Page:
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Publication numberUS2308863 A
Publication typeGrant
Publication dateJan 19, 1943
Filing dateJan 27, 1940
Priority dateMar 7, 1939
Publication numberUS 2308863 A, US 2308863A, US-A-2308863, US2308863 A, US2308863A
InventorsJames Craymer Henry
Original AssigneeRca Corp
Export CitationBiBTeX, EndNote, RefMan
External Links: USPTO, USPTO Assignment, Espacenet
Variable impedance
US 2308863 A
Abstract  available in
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Claims  available in
Description  (OCR text may contain errors)

Jan. 19, 1943. H. J. CRAYMER 2,308,863

VARIABLE IMPEDANCE Fil ed Jan. 27; 1940 VAN/4 INVENTOR. HF/VP Y Jflmf' CF14 V0715 Q BY #5 ATTORNEY.

Patented Jan. 19, 1943 UNITED VARIABLE IIVIPEDANCE Henry James Craymer, Chelmsford, England, assignor to Radio Corporation of America, a corporation of Delaware Application January 27, 1940, Serial N0. 315,887 In Great Britain March 7, 1939 8 Claims.

This invention relates to variable impedance elements such as, for example, variable inductances and resistances. As applied to variable inductances, the primary, though not the exclusive application of the invention, is to the provision of improved variable in-ductance suitable for use in a high frequency generator required to cover a Wide range of frequency and for similar purposes. As applied to variable resistances, the invention is of quite general application.

The simplest form of variable inductance at present commonly used in a wide range high frequency generator consists of a coil and means for disconnecting or short-circuiting conductor turns in said coil for varying the inductance. This type of arrangement has the defect that as the inductance decreases the current increases and the resultant increase in heating imposes a serious limitation. Another arrangement which is sometimes used comprises a number of conductor turns associated with links or external switches whereby the separate conductor turns may be connected in series or parallel or seriesparallel to vary the inductance. This type of arrangement, though avoiding the defect of excessive heating, above referred to, presents the defects (1) that if external connection links are used it is a comparatively slow matter to change inductances, while, if external switches are used,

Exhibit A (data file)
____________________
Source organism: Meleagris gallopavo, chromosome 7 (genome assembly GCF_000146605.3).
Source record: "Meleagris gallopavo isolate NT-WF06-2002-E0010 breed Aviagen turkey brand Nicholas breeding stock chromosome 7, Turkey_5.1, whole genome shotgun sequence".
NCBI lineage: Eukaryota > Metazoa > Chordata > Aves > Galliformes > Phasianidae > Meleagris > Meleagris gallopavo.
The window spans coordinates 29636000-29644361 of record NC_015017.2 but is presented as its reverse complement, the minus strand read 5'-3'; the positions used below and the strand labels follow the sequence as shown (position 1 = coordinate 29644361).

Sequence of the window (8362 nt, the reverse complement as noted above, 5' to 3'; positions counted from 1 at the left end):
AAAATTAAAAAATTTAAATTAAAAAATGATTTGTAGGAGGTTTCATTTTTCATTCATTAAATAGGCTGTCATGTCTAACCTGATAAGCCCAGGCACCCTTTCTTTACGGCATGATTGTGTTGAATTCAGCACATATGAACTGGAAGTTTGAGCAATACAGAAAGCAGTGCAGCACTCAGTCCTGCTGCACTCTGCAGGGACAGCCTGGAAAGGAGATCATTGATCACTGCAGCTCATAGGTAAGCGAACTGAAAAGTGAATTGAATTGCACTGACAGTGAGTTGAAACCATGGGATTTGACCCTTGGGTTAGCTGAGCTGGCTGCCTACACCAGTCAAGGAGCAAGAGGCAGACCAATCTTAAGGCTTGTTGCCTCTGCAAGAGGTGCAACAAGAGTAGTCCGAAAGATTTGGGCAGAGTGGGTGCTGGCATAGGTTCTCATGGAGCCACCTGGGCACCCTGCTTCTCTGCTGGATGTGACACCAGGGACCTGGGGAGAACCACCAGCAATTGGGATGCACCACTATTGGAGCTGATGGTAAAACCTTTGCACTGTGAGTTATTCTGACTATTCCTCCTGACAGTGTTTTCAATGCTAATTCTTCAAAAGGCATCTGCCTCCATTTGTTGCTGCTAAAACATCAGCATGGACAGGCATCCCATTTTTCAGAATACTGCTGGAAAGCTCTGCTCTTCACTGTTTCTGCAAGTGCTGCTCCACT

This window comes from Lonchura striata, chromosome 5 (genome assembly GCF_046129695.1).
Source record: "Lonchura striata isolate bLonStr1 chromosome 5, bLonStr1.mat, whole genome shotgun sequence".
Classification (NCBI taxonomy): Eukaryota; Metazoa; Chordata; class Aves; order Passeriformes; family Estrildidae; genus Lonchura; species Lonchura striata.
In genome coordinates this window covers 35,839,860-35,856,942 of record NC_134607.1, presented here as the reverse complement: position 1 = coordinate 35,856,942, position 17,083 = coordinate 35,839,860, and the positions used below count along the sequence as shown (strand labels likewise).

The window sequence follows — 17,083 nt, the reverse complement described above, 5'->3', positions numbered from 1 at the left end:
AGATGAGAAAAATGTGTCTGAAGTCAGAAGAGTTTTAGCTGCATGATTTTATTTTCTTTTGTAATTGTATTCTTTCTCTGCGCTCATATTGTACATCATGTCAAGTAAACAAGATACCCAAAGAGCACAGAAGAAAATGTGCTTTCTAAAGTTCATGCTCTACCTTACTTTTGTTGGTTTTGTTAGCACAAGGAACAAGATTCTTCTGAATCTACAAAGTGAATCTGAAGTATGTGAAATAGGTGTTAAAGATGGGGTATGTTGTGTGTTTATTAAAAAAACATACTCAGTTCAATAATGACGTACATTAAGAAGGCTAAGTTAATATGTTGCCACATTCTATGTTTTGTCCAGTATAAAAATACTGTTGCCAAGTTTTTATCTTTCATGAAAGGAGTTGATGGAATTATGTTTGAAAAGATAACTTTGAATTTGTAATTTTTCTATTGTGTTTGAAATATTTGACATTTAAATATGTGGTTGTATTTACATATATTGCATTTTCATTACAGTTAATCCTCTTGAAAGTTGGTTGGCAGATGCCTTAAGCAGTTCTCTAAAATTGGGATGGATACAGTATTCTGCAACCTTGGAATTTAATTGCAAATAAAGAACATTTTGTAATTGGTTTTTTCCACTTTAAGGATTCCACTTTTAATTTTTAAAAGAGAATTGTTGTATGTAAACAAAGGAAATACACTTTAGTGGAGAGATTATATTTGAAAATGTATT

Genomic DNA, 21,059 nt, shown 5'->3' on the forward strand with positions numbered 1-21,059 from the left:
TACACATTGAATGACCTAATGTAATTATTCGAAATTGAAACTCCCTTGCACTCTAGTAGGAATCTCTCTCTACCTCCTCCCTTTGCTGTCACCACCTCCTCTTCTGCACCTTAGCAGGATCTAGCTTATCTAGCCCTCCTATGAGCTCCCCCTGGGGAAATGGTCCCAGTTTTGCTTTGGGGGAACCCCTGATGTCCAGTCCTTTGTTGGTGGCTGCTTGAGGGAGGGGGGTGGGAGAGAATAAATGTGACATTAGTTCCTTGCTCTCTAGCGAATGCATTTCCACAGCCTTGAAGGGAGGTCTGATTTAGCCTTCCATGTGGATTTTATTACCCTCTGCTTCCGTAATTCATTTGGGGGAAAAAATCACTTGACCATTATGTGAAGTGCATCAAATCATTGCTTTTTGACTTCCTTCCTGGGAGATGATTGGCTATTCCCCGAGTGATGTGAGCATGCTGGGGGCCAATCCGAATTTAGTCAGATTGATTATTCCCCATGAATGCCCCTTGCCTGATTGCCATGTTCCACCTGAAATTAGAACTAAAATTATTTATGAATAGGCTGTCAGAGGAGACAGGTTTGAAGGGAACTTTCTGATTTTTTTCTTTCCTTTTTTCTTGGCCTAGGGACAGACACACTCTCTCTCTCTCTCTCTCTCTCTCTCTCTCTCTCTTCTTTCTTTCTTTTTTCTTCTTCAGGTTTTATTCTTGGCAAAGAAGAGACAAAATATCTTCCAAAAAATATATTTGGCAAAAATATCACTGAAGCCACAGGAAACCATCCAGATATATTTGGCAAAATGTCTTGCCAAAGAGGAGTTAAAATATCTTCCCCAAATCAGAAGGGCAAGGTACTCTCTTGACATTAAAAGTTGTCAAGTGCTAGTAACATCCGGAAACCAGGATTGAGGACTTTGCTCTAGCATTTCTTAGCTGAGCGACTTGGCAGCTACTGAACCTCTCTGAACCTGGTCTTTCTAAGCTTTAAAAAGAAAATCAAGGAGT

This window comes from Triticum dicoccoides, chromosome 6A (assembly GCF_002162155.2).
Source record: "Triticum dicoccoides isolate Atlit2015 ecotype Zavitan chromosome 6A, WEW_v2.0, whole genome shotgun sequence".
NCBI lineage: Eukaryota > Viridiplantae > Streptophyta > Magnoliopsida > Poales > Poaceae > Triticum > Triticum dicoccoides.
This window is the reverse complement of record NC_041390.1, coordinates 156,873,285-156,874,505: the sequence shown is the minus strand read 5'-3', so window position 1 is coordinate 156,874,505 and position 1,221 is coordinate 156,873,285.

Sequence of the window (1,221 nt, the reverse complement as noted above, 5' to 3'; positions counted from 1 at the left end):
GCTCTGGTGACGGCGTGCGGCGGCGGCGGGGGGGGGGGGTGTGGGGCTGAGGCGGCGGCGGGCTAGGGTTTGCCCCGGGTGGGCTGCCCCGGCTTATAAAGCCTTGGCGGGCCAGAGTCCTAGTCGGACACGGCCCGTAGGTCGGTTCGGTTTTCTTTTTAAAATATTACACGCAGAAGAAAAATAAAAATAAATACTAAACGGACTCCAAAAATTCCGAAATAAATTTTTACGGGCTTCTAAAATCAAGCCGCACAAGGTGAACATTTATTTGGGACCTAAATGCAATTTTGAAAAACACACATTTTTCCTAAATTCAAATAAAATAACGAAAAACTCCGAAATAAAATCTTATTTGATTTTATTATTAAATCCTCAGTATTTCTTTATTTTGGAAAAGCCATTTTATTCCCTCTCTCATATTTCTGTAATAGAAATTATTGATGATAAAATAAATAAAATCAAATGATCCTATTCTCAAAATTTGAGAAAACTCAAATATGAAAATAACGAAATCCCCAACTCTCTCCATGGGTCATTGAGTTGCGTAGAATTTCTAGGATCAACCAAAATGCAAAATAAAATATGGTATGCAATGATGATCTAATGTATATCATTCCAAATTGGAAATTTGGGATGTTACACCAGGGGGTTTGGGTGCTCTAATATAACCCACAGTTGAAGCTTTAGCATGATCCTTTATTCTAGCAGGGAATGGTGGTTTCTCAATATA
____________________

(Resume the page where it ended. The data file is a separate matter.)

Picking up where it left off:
this greatly increases complication, and (2) provision is made only for combinations of complete conductor turns so that only a limited number of inductance values is obtainable and the inductance is not continuously variable.

The present invention as applied to inductances, seeks to avoid the above defects.

According to this invention, a variable inductance or resistance device comprises a plurality of open rings which result in electrical interrupted conductor turns positioned adjacent one another, each ring carrying contact means located at the open point whereby it makes electrical connection with its neighbor or neighbors, said ring or conductor turns being individually movably mounted with respect to one another, and the whole arrangement being such that by adjusting the relative positions of the rings the points at which they contact with one another may be varied and the inductance or resistance (as the case may be) of the whole device thereby continuously varied from a condition in which the resultant conductor turns are effectively in series to a condition in which turns are effectively in parallel.

The invention is illustrated in the accompanying drawing. For convenience of reference, the figures are numbered 1a, 1b, 1c, 2, 3a and 3b. Figures la, 1b, 1c illustrate in simplified form one embodiment in three positions of adjustment, while Figure 2 shows a modification, and Figures 3a and 3b illustrate a further modification.